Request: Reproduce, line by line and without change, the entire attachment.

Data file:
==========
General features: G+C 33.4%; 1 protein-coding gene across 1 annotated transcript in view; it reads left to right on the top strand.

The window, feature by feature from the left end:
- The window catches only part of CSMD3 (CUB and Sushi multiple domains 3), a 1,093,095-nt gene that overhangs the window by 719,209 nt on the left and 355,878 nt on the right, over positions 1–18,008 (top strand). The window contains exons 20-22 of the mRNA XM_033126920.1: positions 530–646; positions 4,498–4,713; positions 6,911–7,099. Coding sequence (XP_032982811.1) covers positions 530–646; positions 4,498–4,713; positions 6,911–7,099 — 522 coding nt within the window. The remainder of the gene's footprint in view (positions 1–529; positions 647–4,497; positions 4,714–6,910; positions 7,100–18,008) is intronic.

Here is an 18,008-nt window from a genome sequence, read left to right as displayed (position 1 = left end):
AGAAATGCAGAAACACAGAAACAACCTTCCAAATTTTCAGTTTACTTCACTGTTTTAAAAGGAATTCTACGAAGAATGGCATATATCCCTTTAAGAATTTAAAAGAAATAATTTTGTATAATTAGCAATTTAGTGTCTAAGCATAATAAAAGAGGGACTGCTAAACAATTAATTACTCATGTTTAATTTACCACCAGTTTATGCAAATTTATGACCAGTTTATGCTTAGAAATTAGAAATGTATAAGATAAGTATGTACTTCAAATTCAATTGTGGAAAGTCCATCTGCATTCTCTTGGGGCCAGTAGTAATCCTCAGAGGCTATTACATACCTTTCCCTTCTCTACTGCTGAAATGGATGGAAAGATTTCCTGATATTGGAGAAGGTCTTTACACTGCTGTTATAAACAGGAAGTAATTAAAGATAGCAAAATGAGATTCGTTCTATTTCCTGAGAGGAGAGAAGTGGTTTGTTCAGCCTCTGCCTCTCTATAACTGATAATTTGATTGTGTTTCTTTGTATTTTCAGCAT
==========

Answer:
General features: G+C 33.4%; 1 protein-coding gene across 1 annotated transcript in view; it reads left to right on the top strand.

The window, feature by feature from the left end:
- The window catches only part of CSMD3 (CUB and Sushi multiple domains 3), a 1,093,095-nt gene that overhangs the window by 719,209 nt on the left and 355,878 nt on the right, over positions 1–18,008 (top strand). The window contains exons 20-22 of the mRNA XM_033126920.1: positions 530–646; positions 4,498–4,713; positions 6,911–7,099. Coding sequence (XP_032982811.1) covers positions 530–646; positions 4,498–4,713; positions 6,911–7,099 — 522 coding nt within the window. The remainder of the gene's footprint in view (positions 1–529; positions 647–4,497; positions 4,714–6,910; positions 7,100–18,008) is intronic.

Here is an 18,008-nt window from a genome sequence, read left to right as displayed (position 1 = left end):
AGAAATGCAGAAACACAGAAACAACCTTCCAAATTTTCAGTTTACTTCACTGTTTTAAAAGGAATTCTACGAAGAATGGCATATATCCCTTTAAGAATTTAAAAGAAATAATTTTGTATAATTAGCAATTTAGTGTCTAAGCATAATAAAAGAGGGACTGCTAAACAATTAATTACTCATGTTTAATTTACCACCAGTTTATGCAAATTTATGACCAGTTTATGCTTAGAAATTAGAAATGTATAAGATAAGTATGTACTTCAAATTCAATTGTGGAAAGTCCATCTGCATTCTCTTGGGGCCAGTAGTAATCCTCAGAGGCTATTACATACCTTTCCCTTCTCTACTGCTGAAATGGATGGAAAGATTTCCTGATATTGGAGAAGGTCTTTACACTGCTGTTATAAACAGGAAGTAATTAAAGATAGCAAAATGAGATTCGTTCTATTTCCTGAGAGGAGAGAAGTGGTTTGTTCAGCCTCTGCCTCTCTATAACTGATAATTTGATTGTGTTTCTTTGTATTTTCAGCAT